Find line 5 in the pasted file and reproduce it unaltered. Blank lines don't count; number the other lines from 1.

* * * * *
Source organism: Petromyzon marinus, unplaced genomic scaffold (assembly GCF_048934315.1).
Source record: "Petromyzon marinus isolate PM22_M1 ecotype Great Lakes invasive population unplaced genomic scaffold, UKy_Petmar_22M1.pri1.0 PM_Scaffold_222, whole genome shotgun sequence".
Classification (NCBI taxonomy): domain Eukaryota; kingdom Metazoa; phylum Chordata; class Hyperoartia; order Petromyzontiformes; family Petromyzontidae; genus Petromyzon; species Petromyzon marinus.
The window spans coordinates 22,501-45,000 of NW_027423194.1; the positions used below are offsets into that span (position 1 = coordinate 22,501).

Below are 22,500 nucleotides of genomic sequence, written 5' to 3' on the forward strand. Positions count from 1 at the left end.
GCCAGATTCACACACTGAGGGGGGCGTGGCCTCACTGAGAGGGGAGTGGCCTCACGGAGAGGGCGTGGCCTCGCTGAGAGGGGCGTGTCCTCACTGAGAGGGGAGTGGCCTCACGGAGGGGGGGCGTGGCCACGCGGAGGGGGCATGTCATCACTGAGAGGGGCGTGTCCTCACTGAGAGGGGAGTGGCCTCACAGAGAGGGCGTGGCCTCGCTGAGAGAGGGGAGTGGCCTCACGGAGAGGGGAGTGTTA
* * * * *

Below are 22,500 nucleotides of genomic sequence, written 5' to 3' on the forward strand. Positions count from 1 at the left end.